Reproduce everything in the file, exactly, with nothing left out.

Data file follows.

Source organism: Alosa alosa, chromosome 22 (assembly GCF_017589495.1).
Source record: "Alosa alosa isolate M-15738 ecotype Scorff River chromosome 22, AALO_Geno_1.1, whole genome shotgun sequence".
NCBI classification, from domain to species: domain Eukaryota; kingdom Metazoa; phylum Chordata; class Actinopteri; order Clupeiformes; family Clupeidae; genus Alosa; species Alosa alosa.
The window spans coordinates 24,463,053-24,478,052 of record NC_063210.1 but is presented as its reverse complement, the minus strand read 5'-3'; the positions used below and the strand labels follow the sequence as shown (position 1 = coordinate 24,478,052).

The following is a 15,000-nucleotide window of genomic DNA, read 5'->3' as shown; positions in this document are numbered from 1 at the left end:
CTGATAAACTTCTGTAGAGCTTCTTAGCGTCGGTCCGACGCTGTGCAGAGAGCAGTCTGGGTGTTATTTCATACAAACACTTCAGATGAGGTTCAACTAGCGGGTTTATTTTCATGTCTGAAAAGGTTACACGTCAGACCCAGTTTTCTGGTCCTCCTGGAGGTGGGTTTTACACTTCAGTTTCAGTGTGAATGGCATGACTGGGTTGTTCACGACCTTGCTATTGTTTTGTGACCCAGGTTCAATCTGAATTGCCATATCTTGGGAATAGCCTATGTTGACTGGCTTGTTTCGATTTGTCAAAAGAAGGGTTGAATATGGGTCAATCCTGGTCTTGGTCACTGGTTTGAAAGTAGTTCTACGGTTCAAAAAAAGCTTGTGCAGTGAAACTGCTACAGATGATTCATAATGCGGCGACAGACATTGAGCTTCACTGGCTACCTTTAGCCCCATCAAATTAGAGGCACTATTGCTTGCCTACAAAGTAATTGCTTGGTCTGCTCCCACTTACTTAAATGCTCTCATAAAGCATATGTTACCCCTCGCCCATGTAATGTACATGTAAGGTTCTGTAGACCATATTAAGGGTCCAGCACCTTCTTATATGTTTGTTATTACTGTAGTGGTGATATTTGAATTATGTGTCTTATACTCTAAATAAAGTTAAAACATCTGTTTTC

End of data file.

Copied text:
Source organism: Alosa alosa, chromosome 22 (assembly GCF_017589495.1).
Source record: "Alosa alosa isolate M-15738 ecotype Scorff River chromosome 22, AALO_Geno_1.1, whole genome shotgun sequence".
NCBI classification, from domain to species: domain Eukaryota; kingdom Metazoa; phylum Chordata; class Actinopteri; order Clupeiformes; family Clupeidae; genus Alosa; species Alosa alosa.
The window spans coordinates 24,463,053-24,478,052 of record NC_063210.1 but is presented as its reverse complement, the minus strand read 5'-3'; the positions used below and the strand labels follow the sequence as shown (position 1 = coordinate 24,478,052).

The following is a 15,000-nucleotide window of genomic DNA, read 5'->3' as shown; positions in this document are numbered from 1 at the left end:
CTGATAAACTTCTGTAGAGCTTCTTAGCGTCGGTCCGACGCTGTGCAGAGAGCAGTCTGGGTGTTATTTCATACAAACACTTCAGATGAGGTTCAACTAGCGGGTTTATTTTCATGTCTGAAAAGGTTACACGTCAGACCCAGTTTTCTGGTCCTCCTGGAGGTGGGTTTTACACTTCAGTTTCAGTGTGAATGGCATGACTGGGTTGTTCACGACCTTGCTATTGTTTTGTGACCCAGGTTCAATCTGAATTGCCATATCTTGGGAATAGCCTATGTTGACTGGCTTGTTTCGATTTGTCAAAAGAAGGGTTGAATATGGGTCAATCCTGGTCTTGGTCACTGGTTTGAAAGTAGTTCTACGGTTCAAAAAAAGCTTGTGCAGTGAAACTGCTACAGATGATTCATAATGCGGCGACAGACATTGAGCTTCACTGGCTACCTTTAGCCCCATCAAATTAGAGGCACTATTGCTTGCCTACAAAGTAATTGCTTGGTCTGCTCCCACTTACTTAAATGCTCTCATAAAGCATATGTTACCCCTCGCCCATGTAATGTACATGTAAGGTTCTGTAGACCATATTAAGGGTCCAGCACCTTCTTATATGTTTGTTATTACTGTAGTGGTGATATTTGAATTATGTGTCTTATACTCTAAATAAAGTTAAAACATCTGTTTTC